Environmental Contamination and Decontamination After Fukushima Daiichi Accident

Joonhong Ahn

Abstract In this chapter, effectiveness of the environmental decontamination is discussed from the point of view of waste management. First, the relation between the environmental contamination and the radiation dose rate to the resident is summarized. Then, a model has been developed to understand effectiveness of artificial decontamination measures to achieve the goals set by the Japanese law. The analysis revealed the importance of waste volume reduction by strategic selection of areas for decontamination and development of volume reduction technologies. Decontamination can effectively contribute to reduction of the air dose rate if it is applied in areas where natural dispersion is slow, and thus strategic prioritization of areas for decontamination is highly recommended. Because of high heterogeneity of the natural environment, an adaptive, staged approach with feedbacks from actual decontamination should be taken. Instead of constructive feedback loop, however, we observe a vicious cycle consisting of a lack of integrated scientific knowledge base about environmental contamination and deterioration in trust among stakeholders in society. To halt this vicious cycle, we need to establish a fundamental scientific basis, both natural and social, for enabling in-depth analysis about what has been the most crucial damage resulting from the accident and why that occurred, and how radiological risk can or should be compared with other risks in society.

Keywords Decontamination Natural dispersion Cost Feedback from stakeholders


On September 11, 2012, 18 months after the Great East Japan Earthquake and tsunami hit Japan, I visited the towns of Kawamata, Namie, Okuma, and MinamiSoma in Fukushima Prefecture. It was a bright, sunny day.

Ever since the accident, I had been feeling that I must visit the scene of the accident and see for myself what had happened. At the same time, I did not want to create more work for those who bore the heavy responsibility of dealing with its aftermath. After some vacillation, I gingerly asked Dr. Shinichi Nakayama, a close friend of mine, if I could have an opportunity to observe the restricted areas. Before the accident, he had worked for many years at the Japan Atomic Energy Agency (JAEA) on basic research in the geochemistry of radionuclides. After the accident, JAEA established an offi in Fukushima to give scientifi advice on environmental decontamination to the Prefectural government and local communities. Dr. Nakayama was then the deputy head of this new offi He willingly agreed to my request, saying that he had already welcomed such visitors several times, including those from overseas, and arranged a 1-day tour for me with six other researchers from JAEA (Fig. 4.1). The inside of our car was fully covered with plastic sheeting to protect the vehicle from being contaminated by dirt tracked in on our shoes. Each of us had a pocket dosimeter.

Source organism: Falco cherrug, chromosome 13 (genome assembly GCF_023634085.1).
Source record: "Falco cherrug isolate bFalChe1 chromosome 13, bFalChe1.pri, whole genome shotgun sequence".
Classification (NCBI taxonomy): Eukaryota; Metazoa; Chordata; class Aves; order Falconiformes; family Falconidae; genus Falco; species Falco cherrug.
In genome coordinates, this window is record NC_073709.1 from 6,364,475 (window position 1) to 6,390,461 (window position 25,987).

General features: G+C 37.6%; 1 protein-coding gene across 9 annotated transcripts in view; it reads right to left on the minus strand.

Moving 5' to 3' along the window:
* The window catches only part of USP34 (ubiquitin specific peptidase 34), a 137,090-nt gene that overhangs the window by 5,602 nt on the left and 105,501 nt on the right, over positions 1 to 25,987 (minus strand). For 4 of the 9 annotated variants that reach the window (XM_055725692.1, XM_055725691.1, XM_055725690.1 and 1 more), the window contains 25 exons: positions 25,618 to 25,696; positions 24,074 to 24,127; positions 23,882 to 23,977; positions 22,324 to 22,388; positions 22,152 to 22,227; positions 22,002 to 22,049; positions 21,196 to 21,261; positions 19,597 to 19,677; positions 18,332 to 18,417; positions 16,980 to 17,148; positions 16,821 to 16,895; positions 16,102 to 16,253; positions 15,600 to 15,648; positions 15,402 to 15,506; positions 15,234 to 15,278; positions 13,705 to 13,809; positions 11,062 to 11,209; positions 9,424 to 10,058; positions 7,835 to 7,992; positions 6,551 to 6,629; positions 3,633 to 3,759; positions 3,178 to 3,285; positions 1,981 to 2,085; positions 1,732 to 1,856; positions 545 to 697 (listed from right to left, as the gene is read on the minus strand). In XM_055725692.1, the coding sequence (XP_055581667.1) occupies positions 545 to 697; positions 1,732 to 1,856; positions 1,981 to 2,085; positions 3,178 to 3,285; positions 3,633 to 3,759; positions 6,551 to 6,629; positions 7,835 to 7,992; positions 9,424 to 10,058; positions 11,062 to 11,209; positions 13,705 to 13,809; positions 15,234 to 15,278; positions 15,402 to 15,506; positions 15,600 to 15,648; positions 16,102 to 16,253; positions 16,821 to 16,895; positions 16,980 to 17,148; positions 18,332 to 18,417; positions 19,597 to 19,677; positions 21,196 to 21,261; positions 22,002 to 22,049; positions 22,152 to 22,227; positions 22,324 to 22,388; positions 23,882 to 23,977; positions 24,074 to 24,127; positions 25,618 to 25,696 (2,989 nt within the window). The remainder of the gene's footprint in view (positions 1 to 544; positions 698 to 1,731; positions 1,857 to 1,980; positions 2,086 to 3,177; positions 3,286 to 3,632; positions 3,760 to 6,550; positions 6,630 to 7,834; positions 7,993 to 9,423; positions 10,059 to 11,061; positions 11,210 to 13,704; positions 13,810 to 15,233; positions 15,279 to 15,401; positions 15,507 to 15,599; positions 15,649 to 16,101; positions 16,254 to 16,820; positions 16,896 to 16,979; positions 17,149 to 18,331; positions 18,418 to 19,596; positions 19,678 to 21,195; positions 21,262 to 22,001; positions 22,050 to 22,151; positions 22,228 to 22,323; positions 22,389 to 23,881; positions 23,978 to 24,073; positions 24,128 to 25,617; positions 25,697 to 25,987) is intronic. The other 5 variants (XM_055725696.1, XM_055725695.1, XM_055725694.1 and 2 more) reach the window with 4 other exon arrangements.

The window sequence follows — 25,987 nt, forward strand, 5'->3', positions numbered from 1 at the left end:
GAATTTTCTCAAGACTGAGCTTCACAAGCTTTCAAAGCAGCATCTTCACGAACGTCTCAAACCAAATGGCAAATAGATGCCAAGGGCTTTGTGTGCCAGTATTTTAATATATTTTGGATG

Fig. 4.1 Researchers of JAEA Fukushima, who accompanied me during the 1-day tour, taken in front of Okuma Town Hall on September 11, 2012. Dr. Nakayama is second from left

Fig. 4.2 Plastic bags containing waste from decontamination, or josen, piled up in the schoolyard in the Town of Namie, Fukushima Prefecture; taken on September 11, 2012

I was nearly speechless during the day. The mountains, forests, fields, farms, school buildings, playgrounds and houses looked peaceful and intact, though unnaturally quiet (Fig. 4.2). Police cars often passed by, breaking the silence. They were patrolling empty houses to protect them from theft by intruders. Then, we stepped into the coastal area in the town of Okuma, which was inundated by the tsunami. Because the area was within a mile of the Fukushima Daiichi Nuclear Power Station and the radiation level was high, it had been left untouched since the accident. All that was displayed in front of my eyes was emptiness covered by dense summer grasses.

This view was completely different from what I had seen in Kobe in February 1995, a month after the Great Hanshin-Awaji Earthquake, when I went there to visit my late brother and his family. In Kobe I saw many heavily destroyed buildings and roads, and through my brother's work [1] as a psychiatrist, the difficulties and agony of survivors. But in Fukushima, it took me some time to comprehend those scenes of silence and disappearance, although they continued to gnaw on my mind long after. That night I had a late supper by myself after parting from the JAEA researchers, profoundly unsettled by the emptiness I had witnessed.

The full impact of the Fukushima nuclear disaster on Japanese society goes far beyond matters directly related to what happened within the nuclear power plant itself. From among dozens of critical issues that should be taken up, I have limited my focus in this chapter to decontamination of the environment and its consequences from the point of view of waste management.

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